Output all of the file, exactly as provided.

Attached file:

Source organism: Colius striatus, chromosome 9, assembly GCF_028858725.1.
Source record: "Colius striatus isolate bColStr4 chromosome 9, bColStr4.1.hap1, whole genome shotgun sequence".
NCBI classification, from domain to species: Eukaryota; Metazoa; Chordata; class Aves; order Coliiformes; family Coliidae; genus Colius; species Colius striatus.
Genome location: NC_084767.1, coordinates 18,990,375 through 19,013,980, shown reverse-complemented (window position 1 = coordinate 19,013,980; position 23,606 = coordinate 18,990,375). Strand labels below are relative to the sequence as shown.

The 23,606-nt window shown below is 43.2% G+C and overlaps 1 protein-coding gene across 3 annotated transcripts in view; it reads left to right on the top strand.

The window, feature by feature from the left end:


Source organism: Colius striatus, chromosome 9, assembly GCF_028858725.1.
Source record: "Colius striatus isolate bColStr4 chromosome 9, bColStr4.1.hap1, whole genome shotgun sequence".
NCBI classification, from domain to species: Eukaryota; Metazoa; Chordata; class Aves; order Coliiformes; family Coliidae; genus Colius; species Colius striatus.
Genome location: NC_084767.1, coordinates 18,990,375 through 19,013,980, shown reverse-complemented (window position 1 = coordinate 19,013,980; position 23,606 = coordinate 18,990,375). Strand labels below are relative to the sequence as shown.

The 23,606-nt window shown below is 43.2% G+C and overlaps 1 protein-coding gene across 3 annotated transcripts in view; it reads left to right on the top strand.

The window, feature by feature from the left end: